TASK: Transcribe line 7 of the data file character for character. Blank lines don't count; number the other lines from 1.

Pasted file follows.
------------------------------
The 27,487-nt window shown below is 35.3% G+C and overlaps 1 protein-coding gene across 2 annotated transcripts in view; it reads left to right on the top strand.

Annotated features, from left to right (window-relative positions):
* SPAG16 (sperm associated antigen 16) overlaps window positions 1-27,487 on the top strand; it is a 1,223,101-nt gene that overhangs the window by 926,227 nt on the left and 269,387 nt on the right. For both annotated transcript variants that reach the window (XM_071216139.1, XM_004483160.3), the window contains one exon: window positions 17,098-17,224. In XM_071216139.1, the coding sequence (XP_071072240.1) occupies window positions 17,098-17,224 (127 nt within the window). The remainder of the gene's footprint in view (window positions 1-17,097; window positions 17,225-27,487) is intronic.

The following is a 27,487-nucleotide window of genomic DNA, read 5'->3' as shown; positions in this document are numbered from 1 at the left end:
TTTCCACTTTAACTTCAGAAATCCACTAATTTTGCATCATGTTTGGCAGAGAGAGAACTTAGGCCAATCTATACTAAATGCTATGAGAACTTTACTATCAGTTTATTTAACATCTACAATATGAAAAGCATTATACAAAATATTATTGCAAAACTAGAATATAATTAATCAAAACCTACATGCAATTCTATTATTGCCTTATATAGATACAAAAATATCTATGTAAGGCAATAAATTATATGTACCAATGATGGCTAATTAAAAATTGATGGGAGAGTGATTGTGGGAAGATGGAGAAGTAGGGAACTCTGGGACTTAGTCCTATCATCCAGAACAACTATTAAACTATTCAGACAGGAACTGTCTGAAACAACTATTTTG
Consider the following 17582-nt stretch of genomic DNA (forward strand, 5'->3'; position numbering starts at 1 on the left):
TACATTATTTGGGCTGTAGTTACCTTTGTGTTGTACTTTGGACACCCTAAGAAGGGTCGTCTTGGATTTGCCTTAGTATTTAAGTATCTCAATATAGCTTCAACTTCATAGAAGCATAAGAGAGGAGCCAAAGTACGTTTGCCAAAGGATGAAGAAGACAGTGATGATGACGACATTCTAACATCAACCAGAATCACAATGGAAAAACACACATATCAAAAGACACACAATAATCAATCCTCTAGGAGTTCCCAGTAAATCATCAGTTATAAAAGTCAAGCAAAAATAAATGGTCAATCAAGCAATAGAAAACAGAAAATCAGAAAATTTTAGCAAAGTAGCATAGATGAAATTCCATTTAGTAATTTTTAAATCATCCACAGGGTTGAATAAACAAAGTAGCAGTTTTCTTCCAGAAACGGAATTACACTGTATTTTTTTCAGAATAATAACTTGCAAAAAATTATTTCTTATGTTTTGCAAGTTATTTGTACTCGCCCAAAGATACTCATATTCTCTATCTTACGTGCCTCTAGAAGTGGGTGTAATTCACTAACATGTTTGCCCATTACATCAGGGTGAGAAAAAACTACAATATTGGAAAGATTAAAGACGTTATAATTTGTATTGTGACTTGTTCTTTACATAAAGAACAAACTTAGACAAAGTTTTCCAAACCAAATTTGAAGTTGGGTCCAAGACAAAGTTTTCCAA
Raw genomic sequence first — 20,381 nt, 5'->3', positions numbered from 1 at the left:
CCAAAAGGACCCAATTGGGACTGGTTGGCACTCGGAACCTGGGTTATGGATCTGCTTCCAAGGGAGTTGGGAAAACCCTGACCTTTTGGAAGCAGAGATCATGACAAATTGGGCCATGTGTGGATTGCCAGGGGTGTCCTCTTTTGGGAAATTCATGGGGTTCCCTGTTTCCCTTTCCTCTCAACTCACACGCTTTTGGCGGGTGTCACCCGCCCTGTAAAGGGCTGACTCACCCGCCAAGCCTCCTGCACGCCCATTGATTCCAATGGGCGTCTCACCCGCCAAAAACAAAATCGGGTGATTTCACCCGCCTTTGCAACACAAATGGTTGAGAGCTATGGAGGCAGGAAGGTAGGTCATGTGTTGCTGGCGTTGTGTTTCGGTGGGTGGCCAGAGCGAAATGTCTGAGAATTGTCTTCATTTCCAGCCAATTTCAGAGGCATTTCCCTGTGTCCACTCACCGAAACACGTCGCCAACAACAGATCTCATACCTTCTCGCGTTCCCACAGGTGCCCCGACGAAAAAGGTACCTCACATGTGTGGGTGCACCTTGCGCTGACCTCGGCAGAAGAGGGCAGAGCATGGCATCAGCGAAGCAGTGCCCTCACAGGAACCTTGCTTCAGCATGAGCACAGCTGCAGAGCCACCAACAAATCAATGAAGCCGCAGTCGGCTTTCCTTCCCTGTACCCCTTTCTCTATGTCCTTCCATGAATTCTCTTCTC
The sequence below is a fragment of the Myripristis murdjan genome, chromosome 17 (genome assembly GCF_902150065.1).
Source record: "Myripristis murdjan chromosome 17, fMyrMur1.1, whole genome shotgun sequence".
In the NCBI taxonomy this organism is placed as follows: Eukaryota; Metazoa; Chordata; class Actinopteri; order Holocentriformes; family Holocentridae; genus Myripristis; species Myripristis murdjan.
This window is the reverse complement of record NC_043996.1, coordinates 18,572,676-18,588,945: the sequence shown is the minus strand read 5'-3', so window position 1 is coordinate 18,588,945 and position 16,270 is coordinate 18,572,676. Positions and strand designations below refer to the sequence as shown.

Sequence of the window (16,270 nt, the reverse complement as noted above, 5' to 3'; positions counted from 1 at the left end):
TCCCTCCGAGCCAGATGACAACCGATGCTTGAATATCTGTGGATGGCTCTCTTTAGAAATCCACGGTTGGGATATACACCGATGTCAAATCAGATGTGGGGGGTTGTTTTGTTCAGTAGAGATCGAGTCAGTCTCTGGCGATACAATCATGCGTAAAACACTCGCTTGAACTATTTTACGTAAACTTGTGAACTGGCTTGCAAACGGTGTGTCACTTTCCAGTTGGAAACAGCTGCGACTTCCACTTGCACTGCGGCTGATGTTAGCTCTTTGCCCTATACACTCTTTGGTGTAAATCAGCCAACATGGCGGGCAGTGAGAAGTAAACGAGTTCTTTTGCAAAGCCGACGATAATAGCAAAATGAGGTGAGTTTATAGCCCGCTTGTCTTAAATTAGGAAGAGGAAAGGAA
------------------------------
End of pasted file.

TACATTATTTGGGCTGTAGTTACCTTTGTGTTGTACTTTGGACACCCTAAGAAGGGTCGTCTTGGATTTGCCTTAGTATTTAAGTATCTCAATATAGCTTCAACTTCATAGAAGCATAAGAGAGGAGCCAAAGTACGTTTGCCAAAGGATGAAGAAGACAGTGATGATGACGACATTCTAACATCAACCAGAATCACAATGGAAAAACACACATATCAAAAGACACACAATAATCAATCCTCTAGGAGTTCCCAGTAAATCATCAGTTATAAAAGTCAAGCAAAAATAAATGGTCAATCAAGCAATAGAAAACAGAAAATCAGAAAATTTTAGCAAAGTAGCATAGATGAAATTCCATTTAGTAATTTTTAAATCATCCACAGGGTTGAATAAACAAAGTAGCAGTTTTCTTCCAGAAACGGAATTACACTGTATTTTTTTCAGAATAATAACTTGCAAAAAATTATTTCTTATGTTTTGCAAGTTATTTGTACTCGCCCAAAGATACTCATATTCTCTATCTTACGTGCCTCTAGAAGTGGGTGTAATTCACTAACATGTTTGCCCATTACATCAGGGTGAGAAAAAACTACAATATTGGAAAGATTAAAGACGTTATAATTTGTATTGTGACTTGTTCTTTACATAAAGAACAAACTTAGACAAAGTTTTCCAAACCAAATTTGAAGTTGGGTCCAAGACAAAGTTTTCCAA